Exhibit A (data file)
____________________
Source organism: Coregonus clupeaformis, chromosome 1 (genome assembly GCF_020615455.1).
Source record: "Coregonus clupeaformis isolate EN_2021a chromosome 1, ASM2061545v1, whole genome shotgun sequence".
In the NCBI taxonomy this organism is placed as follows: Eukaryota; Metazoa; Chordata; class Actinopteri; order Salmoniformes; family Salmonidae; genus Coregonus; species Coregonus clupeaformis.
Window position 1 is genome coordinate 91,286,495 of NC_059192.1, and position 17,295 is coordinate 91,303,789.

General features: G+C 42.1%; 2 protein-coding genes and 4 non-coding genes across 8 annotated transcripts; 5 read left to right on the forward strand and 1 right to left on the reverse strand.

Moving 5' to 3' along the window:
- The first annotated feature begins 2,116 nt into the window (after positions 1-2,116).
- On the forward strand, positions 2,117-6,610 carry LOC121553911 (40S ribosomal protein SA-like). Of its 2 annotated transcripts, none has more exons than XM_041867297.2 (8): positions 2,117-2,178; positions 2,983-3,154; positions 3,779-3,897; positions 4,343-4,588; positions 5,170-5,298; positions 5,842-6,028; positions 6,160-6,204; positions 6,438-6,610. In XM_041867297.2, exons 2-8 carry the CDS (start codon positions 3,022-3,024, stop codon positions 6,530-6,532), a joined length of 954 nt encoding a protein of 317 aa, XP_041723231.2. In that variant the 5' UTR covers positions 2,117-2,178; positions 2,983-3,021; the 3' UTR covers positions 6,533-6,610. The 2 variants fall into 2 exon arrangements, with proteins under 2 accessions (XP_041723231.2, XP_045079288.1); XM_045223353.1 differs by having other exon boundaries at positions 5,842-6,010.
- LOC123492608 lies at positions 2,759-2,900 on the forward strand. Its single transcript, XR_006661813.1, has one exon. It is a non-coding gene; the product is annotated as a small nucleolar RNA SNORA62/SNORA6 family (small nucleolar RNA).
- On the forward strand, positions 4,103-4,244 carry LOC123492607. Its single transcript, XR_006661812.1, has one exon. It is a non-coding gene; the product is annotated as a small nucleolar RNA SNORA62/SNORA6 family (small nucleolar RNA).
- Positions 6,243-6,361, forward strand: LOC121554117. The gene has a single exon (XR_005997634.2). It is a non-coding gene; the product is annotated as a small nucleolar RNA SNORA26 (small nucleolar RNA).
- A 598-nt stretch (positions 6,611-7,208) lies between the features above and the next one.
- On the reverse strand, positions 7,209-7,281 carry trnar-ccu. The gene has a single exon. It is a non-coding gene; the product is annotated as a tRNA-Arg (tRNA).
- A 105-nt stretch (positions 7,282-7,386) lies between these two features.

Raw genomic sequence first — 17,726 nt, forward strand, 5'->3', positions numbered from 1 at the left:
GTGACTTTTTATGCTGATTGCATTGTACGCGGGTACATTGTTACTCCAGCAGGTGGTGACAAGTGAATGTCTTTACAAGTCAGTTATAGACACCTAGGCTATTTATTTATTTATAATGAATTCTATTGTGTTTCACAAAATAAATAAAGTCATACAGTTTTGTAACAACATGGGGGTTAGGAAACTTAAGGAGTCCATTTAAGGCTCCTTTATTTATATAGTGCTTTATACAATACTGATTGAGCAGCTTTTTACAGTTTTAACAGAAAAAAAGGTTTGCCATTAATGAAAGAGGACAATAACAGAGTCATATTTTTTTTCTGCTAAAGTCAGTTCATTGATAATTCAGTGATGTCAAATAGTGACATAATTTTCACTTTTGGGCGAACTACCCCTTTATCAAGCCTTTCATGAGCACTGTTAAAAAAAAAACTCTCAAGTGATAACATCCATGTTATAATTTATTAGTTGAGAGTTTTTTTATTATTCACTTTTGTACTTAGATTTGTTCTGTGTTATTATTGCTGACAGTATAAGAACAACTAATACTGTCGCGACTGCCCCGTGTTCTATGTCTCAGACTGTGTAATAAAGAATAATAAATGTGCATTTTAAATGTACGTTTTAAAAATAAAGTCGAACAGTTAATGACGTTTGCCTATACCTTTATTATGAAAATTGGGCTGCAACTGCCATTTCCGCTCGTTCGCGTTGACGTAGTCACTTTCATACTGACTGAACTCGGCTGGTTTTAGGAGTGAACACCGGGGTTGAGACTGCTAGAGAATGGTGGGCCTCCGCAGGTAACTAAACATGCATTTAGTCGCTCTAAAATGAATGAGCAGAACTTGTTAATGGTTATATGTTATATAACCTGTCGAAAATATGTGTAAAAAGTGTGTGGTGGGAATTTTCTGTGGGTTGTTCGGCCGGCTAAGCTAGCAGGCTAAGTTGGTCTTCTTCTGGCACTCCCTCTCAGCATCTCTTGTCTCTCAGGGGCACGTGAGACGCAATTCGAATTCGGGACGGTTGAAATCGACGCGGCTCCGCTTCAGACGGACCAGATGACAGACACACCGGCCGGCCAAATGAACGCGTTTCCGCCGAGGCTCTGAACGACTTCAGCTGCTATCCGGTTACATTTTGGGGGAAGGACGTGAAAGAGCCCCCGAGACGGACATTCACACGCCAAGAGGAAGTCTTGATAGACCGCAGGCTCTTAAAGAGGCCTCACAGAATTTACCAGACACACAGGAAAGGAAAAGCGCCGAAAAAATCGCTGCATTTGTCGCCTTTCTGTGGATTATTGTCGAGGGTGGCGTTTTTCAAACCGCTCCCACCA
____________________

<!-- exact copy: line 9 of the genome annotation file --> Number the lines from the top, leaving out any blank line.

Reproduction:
- LOC123492608 lies at positions 2,759-2,900 on the forward strand. Its single transcript, XR_006661813.1, has one exon. It is a non-coding gene; the product is annotated as a small nucleolar RNA SNORA62/SNORA6 family (small nucleolar RNA).